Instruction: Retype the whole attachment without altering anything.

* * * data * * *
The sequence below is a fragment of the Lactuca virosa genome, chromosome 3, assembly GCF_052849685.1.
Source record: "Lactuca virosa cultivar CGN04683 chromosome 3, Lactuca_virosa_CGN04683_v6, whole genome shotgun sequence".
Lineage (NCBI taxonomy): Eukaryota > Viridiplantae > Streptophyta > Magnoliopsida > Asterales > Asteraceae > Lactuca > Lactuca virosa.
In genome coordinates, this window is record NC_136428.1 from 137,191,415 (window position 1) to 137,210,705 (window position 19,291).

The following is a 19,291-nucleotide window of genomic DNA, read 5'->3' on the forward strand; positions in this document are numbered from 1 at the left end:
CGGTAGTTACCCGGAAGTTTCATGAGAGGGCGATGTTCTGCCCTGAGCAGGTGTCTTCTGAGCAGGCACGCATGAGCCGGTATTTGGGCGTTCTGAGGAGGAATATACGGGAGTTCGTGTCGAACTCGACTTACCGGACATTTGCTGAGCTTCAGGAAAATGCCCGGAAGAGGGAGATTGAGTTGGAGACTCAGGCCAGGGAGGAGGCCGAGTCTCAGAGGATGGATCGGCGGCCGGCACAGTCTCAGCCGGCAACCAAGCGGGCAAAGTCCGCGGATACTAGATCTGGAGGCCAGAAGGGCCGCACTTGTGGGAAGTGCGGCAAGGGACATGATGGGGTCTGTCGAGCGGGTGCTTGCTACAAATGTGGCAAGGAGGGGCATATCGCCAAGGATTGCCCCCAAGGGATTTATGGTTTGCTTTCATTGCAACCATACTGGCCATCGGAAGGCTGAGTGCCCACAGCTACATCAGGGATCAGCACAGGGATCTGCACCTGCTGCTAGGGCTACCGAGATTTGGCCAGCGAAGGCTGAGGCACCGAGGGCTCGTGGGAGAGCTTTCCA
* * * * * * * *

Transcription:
The sequence below is a fragment of the Lactuca virosa genome, chromosome 3, assembly GCF_052849685.1.
Source record: "Lactuca virosa cultivar CGN04683 chromosome 3, Lactuca_virosa_CGN04683_v6, whole genome shotgun sequence".
Lineage (NCBI taxonomy): Eukaryota > Viridiplantae > Streptophyta > Magnoliopsida > Asterales > Asteraceae > Lactuca > Lactuca virosa.
In genome coordinates, this window is record NC_136428.1 from 137,191,415 (window position 1) to 137,210,705 (window position 19,291).

The following is a 19,291-nucleotide window of genomic DNA, read 5'->3' on the forward strand; positions in this document are numbered from 1 at the left end:
CGGTAGTTACCCGGAAGTTTCATGAGAGGGCGATGTTCTGCCCTGAGCAGGTGTCTTCTGAGCAGGCACGCATGAGCCGGTATTTGGGCGTTCTGAGGAGGAATATACGGGAGTTCGTGTCGAACTCGACTTACCGGACATTTGCTGAGCTTCAGGAAAATGCCCGGAAGAGGGAGATTGAGTTGGAGACTCAGGCCAGGGAGGAGGCCGAGTCTCAGAGGATGGATCGGCGGCCGGCACAGTCTCAGCCGGCAACCAAGCGGGCAAAGTCCGCGGATACTAGATCTGGAGGCCAGAAGGGCCGCACTTGTGGGAAGTGCGGCAAGGGACATGATGGGGTCTGTCGAGCGGGTGCTTGCTACAAATGTGGCAAGGAGGGGCATATCGCCAAGGATTGCCCCCAAGGGATTTATGGTTTGCTTTCATTGCAACCATACTGGCCATCGGAAGGCTGAGTGCCCACAGCTACATCAGGGATCAGCACAGGGATCTGCACCTGCTGCTAGGGCTACCGAGATTTGGCCAGCGAAGGCTGAGGCACCGAGGGCTCGTGGGAGAGCTTTCCA